Study on Why You Will Overspend This Season 22 Comments
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My wife Sam and I took a trip to the outlets to â€śbrowse around.â€ť I needed a new winter coat and we had seen some deals for Sam to look through, but didnâ€™t want to rack up a ton of credit card debt.
We end up, however, in a small, popular (expensive) fashion store which happens to hold Samâ€™s dream purse. I had been trying to put off the purse purchase for a while, but there was no escape this time.
Looking around at the high-end purses, I sneak peeks at the prices: most are over $400!
Iâ€™ve been wanting to get her one of these for a while, but I never knew the price got that high. So we look around some more, the eager salesman complimenting her with every purse she touches.
A couple go for low-$200â€˛s but we find one for a little over $300 that she likes. Iâ€™m surprisingly comfortable with that and we head out.
Next, we head over to look for a winter coat in another store. Instead of being my usual frugal self and looking at the $30-$50 winter coats, suddenly Iâ€™m picking up $150+ coats without a care and then leaving with one.
What just happened is what Robert Cialdini (from his book â€śInfluenceâ€ť)calls the â€śperceptual contrast principle.â€ť
A guy, who normally wouldnâ€™t dare spend more than $50 on a winter coat, pays $150 for a coat without a thought. Why? After shopping for purses where we found prices over $400, getting a coat for $150 pales in comparison to $400. At the purse store, after seeing prices over $500, whatâ€™s the difference between a $200 purse or a $300 purse? It becomes a triviality in your mind at this point.
This principle will happen millions of times over this season and most wonâ€™t even know it hit them!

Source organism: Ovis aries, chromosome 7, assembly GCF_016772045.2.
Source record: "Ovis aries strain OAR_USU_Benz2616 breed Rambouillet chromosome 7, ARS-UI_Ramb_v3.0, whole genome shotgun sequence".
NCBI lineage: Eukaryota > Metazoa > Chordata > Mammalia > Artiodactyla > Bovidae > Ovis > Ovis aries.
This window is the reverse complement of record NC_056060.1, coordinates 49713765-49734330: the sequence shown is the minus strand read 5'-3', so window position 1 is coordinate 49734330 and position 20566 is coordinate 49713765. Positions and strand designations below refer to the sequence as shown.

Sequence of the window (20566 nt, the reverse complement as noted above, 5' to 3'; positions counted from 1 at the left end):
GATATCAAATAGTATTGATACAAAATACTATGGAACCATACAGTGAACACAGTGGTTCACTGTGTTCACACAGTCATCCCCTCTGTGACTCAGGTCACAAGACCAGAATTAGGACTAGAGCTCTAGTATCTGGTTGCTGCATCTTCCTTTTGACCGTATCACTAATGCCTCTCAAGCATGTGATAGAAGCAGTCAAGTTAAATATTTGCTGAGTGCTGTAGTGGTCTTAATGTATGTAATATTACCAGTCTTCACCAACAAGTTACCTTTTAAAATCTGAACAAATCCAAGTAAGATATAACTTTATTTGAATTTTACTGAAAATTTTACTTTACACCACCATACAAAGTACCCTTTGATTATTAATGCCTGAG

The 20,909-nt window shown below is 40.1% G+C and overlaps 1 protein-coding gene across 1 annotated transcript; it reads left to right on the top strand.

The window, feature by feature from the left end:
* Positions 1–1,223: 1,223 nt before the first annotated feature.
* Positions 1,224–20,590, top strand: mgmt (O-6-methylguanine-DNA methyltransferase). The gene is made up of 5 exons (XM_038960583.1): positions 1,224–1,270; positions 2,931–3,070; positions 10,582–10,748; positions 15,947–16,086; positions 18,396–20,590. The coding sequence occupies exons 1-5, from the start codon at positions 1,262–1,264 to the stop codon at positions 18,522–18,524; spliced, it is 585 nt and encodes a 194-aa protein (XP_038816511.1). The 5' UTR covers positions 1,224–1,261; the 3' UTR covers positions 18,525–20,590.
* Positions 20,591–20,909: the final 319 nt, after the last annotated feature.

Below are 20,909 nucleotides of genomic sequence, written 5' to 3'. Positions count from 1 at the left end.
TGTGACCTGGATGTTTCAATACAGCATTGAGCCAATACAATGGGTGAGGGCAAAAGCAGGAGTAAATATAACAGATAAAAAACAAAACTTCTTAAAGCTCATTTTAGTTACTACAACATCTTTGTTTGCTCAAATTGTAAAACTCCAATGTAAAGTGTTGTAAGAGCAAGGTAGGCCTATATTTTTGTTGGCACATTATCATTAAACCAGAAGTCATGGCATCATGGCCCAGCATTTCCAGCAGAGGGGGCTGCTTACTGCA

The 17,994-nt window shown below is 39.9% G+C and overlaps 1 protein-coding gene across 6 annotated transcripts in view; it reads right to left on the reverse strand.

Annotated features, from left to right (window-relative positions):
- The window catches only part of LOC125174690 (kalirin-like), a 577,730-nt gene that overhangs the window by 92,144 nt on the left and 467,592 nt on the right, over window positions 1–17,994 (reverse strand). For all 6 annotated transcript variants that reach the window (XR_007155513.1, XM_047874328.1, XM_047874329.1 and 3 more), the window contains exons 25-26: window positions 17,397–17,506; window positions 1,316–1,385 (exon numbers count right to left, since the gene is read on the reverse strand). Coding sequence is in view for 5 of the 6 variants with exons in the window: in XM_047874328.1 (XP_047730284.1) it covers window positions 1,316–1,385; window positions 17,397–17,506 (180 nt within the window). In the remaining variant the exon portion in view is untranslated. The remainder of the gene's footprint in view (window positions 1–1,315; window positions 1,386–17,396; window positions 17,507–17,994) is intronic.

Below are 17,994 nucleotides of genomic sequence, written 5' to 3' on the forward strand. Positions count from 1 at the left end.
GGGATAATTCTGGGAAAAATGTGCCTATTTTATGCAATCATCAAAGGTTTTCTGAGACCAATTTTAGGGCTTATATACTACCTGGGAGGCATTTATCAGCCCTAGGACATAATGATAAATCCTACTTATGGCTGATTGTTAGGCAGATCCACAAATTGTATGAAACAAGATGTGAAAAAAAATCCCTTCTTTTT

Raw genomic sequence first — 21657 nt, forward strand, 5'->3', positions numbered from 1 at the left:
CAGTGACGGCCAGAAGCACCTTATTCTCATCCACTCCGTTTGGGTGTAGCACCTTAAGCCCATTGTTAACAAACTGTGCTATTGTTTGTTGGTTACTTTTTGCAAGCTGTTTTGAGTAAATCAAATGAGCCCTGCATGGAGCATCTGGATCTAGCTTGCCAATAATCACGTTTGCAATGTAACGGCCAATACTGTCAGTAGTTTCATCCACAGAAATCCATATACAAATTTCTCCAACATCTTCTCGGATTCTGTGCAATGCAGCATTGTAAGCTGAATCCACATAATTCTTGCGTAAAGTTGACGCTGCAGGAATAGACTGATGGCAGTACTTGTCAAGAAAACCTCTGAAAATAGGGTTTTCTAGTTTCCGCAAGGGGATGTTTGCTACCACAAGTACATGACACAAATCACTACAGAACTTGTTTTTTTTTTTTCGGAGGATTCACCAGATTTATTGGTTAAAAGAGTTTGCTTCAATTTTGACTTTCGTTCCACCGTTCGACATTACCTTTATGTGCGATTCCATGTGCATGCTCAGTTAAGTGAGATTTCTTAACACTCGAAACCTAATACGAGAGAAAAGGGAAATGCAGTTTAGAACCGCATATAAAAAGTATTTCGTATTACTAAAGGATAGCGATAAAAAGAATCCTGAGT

I was intrigued so I asked Sam, who sells tuxes and expensive suits at her work, if she notices this principle in action. She pondered for a second then observed, â€śWell, we have these $90 plain button-ups that never get sold individually, men only buy them with the suit.â€ť
No one will go into the store and just buy a $90 shirt, but once he buys a $400 suit, a $90 shirt seems like an afterthought.
This principle can eat away at your budget, so what can you do to avoid the â€śperceptual contrast principle?â€ť
When you need big-ticket items, make sure you buy the cheapest items first. Donâ€™t go buy the 60â€˛ HDTV, then go look for gifts for your kids. Youâ€™ve just bought an expensive item, so anything you see after that would be a huge contrast; so a shopperâ€™s tendency is to buy more expensive items at this point.
Map out what big purchases you plan that day and go from there. If you spend too much on the smaller items, you will more likely spend less on a big ticket item as going over our initial budgets usually tug at us for a while.
For once-a-year purchases, make sure you set a budget for how much you wish to spend, then go look in that price range. Donâ€™t set a budget than go peruse in the over-budget section because the perceptual contrast principle will automatically begin.
If youâ€™re shopping online, set the price ranges right off the bat. If you go in the store, perhaps get an idea first online and present it to the salesman.
Foresee this happening so youâ€™re aware. You will be able to catch yourself if you are aware it could happen to you! Youâ€™ll then start catching yourself all the time which could add up to $100â€˛s!
When youâ€™re shopping this season, make sure you think about the impact of each and every purchase. If you find yourself creeping over your budget, stop, refocus, and look behind you because the perceptual contrast principle could be right behind you!
Author Bio: Joe Cassandra, a Personal Brand Equity Strategist, is the Founder of the 7Minute Entrepreneur, where he shows you how to attack your life with the Mindset of an Entrepreneur in the areas of personal finance, careers, entrepreneurship & more. You can follow him on Twitter.